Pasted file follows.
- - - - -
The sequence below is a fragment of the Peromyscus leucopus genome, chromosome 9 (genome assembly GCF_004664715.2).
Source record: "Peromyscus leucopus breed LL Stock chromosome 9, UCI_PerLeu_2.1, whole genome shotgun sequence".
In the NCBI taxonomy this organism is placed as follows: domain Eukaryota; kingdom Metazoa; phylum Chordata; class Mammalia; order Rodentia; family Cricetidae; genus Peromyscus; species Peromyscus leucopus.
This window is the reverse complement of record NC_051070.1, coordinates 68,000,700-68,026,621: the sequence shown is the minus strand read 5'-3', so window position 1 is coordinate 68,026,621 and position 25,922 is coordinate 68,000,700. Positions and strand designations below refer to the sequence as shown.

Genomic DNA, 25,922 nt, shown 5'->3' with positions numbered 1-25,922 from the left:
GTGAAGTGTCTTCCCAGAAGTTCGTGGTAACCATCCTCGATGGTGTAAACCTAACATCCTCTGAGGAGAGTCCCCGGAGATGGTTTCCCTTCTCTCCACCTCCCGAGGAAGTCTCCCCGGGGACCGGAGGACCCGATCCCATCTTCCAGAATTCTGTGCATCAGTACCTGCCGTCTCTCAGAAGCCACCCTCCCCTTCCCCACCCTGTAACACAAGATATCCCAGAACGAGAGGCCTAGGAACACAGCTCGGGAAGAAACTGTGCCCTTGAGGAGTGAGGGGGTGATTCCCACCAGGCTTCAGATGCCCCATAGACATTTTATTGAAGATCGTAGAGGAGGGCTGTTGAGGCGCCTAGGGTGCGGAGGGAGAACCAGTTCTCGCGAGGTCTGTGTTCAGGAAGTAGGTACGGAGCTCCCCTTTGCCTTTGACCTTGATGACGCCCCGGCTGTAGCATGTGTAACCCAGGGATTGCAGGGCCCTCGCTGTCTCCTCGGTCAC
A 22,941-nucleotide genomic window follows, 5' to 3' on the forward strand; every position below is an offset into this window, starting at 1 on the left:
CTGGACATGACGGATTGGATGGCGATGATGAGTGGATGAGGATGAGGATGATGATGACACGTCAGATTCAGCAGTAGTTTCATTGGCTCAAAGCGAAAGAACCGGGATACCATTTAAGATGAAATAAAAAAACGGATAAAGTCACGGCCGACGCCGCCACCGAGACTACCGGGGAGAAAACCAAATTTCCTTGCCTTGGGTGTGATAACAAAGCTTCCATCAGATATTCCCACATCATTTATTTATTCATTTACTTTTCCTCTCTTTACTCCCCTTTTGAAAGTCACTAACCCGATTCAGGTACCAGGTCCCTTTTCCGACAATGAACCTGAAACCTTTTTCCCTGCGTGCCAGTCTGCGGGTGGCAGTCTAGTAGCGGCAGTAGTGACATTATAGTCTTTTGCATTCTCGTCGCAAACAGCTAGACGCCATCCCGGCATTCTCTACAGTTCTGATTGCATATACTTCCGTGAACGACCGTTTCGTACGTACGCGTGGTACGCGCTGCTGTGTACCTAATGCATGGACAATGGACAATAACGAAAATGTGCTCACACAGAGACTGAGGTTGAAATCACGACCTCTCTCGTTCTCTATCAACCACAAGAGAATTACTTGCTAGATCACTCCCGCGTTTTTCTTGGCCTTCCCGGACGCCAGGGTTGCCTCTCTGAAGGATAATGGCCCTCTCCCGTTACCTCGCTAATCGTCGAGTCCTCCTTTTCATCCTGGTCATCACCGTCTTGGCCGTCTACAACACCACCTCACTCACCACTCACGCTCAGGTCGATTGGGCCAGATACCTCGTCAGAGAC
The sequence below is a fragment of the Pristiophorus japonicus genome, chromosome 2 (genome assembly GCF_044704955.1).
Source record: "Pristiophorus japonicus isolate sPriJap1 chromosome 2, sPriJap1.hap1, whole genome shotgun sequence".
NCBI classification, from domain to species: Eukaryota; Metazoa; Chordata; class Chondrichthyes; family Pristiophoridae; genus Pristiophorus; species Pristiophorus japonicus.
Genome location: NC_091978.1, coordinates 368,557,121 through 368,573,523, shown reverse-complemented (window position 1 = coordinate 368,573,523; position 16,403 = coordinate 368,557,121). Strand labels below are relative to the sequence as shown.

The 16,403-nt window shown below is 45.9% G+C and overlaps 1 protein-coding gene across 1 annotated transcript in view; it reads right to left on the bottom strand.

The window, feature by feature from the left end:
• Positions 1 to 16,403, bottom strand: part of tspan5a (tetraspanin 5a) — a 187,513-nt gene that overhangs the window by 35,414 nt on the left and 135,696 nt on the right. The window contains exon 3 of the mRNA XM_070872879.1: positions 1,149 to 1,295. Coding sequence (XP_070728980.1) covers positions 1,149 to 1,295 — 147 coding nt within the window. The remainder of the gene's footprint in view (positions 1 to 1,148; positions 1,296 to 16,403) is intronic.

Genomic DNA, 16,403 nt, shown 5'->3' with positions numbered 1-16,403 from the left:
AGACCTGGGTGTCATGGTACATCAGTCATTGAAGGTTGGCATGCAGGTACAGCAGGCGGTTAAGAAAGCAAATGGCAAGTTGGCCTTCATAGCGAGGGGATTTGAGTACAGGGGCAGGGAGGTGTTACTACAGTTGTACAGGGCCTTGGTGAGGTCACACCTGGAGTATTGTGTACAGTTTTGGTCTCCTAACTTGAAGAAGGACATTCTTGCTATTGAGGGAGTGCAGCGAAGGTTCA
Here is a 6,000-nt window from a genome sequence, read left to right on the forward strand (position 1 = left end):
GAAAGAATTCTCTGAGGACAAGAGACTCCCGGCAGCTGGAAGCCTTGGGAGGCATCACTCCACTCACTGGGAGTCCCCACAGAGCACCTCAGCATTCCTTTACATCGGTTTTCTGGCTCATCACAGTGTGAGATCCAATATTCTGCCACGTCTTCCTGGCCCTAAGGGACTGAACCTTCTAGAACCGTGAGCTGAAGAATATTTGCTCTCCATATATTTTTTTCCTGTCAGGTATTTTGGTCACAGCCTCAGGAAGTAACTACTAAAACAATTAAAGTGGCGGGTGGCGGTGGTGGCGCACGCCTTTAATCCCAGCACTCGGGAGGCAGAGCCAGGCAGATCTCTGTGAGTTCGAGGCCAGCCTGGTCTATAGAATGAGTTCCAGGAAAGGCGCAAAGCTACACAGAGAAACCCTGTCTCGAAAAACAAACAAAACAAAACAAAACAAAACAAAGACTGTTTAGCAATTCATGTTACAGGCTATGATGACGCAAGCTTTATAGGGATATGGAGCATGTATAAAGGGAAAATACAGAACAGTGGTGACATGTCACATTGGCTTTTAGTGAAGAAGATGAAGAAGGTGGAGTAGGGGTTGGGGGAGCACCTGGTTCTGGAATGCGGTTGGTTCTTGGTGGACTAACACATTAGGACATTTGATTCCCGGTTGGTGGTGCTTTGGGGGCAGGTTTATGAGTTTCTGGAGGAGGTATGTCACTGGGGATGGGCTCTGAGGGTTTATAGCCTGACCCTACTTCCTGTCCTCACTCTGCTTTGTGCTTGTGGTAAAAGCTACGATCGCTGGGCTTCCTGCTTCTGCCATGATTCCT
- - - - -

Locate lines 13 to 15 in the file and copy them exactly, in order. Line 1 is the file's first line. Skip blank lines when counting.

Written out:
The 16,403-nt window shown below is 45.9% G+C and overlaps 1 protein-coding gene across 1 annotated transcript in view; it reads right to left on the bottom strand.

The window, feature by feature from the left end:
• Positions 1 to 16,403, bottom strand: part of tspan5a (tetraspanin 5a) — a 187,513-nt gene that overhangs the window by 35,414 nt on the left and 135,696 nt on the right. The window contains exon 3 of the mRNA XM_070872879.1: positions 1,149 to 1,295. Coding sequence (XP_070728980.1) covers positions 1,149 to 1,295 — 147 coding nt within the window. The remainder of the gene's footprint in view (positions 1 to 1,148; positions 1,296 to 16,403) is intronic.